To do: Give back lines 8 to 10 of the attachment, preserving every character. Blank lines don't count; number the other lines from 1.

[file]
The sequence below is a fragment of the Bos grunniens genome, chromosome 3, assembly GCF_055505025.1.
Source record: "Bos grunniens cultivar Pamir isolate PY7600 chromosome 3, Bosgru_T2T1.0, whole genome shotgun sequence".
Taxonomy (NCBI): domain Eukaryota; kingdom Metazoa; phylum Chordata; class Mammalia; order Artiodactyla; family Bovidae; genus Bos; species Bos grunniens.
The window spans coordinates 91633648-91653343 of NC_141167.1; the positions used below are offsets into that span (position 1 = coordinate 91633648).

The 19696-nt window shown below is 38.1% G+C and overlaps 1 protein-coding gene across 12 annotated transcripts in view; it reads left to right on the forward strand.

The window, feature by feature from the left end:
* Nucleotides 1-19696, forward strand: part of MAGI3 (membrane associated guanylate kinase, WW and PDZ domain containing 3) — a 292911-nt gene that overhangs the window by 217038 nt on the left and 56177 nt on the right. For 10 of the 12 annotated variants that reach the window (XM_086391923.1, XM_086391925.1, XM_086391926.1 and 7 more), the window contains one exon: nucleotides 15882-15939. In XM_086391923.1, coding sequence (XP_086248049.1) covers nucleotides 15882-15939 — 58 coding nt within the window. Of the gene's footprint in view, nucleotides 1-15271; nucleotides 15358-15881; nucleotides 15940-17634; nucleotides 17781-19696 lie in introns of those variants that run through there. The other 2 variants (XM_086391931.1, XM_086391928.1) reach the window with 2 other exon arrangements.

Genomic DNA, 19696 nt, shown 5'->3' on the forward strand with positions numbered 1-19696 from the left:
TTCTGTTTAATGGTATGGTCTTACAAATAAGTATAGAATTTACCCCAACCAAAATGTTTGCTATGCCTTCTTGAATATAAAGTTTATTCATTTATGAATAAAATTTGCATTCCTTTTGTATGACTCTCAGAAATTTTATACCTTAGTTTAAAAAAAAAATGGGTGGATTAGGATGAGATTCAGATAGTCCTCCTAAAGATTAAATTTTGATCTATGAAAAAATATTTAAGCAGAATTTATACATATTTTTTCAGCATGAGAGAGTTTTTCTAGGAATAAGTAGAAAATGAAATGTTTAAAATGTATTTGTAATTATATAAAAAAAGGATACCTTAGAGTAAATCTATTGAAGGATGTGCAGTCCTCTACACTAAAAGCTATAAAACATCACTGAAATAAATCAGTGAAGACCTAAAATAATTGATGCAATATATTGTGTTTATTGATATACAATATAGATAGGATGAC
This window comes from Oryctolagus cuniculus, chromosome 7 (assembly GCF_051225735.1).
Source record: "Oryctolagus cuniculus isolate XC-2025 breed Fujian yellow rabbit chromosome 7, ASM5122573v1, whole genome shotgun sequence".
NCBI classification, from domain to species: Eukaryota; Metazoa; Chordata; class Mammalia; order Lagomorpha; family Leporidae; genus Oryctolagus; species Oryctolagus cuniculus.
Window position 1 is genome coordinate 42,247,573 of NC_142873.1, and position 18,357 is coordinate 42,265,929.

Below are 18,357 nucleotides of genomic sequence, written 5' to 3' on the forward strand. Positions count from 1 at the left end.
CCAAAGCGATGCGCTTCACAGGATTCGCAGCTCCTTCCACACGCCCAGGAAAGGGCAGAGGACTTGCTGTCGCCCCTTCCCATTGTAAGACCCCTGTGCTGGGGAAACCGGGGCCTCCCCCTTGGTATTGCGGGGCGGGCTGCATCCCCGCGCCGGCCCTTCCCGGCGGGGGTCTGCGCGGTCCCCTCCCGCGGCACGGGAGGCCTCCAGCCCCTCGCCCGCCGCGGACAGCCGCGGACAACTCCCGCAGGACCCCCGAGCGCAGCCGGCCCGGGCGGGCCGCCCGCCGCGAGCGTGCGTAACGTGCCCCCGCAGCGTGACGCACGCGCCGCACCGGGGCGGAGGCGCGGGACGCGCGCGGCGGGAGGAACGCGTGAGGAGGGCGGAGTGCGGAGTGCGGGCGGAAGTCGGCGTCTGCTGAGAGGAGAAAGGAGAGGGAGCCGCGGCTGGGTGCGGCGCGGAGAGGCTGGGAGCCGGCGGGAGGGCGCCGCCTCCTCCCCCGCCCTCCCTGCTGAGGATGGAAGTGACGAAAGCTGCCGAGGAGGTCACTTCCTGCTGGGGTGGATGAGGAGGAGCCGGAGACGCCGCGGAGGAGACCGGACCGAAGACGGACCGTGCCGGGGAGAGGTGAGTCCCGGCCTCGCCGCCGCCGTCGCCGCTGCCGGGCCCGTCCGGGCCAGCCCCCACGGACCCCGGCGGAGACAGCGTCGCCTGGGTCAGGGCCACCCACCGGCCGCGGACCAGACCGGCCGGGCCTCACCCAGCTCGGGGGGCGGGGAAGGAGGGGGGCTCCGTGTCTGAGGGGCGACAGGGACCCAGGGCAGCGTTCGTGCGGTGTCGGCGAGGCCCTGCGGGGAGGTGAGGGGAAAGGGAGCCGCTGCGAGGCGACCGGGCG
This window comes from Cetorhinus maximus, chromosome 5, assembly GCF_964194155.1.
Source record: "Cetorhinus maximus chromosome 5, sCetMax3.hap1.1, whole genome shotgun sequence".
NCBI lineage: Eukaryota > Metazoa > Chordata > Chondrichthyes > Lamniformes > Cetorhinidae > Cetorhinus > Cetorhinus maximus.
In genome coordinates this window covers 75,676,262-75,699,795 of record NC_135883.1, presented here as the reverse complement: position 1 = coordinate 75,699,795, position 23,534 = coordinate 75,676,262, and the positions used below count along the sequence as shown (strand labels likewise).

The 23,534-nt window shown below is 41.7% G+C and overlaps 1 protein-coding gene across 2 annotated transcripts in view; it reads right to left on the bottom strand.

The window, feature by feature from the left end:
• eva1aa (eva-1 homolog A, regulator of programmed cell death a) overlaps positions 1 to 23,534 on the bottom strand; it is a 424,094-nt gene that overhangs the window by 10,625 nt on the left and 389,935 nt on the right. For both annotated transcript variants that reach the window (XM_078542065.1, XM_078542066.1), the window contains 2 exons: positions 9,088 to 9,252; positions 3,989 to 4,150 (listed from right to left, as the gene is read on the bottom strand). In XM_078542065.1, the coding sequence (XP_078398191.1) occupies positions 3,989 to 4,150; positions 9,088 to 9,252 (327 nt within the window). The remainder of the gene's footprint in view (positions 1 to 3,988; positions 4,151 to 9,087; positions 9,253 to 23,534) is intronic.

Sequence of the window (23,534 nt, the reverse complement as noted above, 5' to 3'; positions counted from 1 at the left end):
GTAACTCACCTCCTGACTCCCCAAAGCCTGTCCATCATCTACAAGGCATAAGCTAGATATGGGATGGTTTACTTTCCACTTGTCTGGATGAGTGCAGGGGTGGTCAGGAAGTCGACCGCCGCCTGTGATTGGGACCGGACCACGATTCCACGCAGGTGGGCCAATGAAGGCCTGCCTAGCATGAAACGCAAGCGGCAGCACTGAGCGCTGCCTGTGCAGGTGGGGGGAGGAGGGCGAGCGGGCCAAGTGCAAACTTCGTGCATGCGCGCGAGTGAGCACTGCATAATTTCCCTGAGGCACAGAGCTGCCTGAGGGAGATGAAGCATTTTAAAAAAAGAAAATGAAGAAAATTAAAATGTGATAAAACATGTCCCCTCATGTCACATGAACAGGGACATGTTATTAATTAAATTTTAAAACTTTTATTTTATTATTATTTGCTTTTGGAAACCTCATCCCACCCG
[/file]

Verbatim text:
Genomic DNA, 19696 nt, shown 5'->3' on the forward strand with positions numbered 1-19696 from the left:
TTCTGTTTAATGGTATGGTCTTACAAATAAGTATAGAATTTACCCCAACCAAAATGTTTGCTATGCCTTCTTGAATATAAAGTTTATTCATTTATGAATAAAATTTGCATTCCTTTTGTATGACTCTCAGAAATTTTATACCTTAGTTTAAAAAAAAAATGGGTGGATTAGGATGAGATTCAGATAGTCCTCCTAAAGATTAAATTTTGATCTATGAAAAAATATTTAAGCAGAATTTATACATATTTTTTCAGCATGAGAGAGTTTTTCTAGGAATAAGTAGAAAATGAAATGTTTAAAATGTATTTGTAATTATATAAAAAAAGGATACCTTAGAGTAAATCTATTGAAGGATGTGCAGTCCTCTACACTAAAAGCTATAAAACATCACTGAAATAAATCAGTGAAGACCTAAAATAATTGATGCAATATATTGTGTTTATTGATATACAATATAGATAGGATGAC
This window comes from Oryctolagus cuniculus, chromosome 7 (assembly GCF_051225735.1).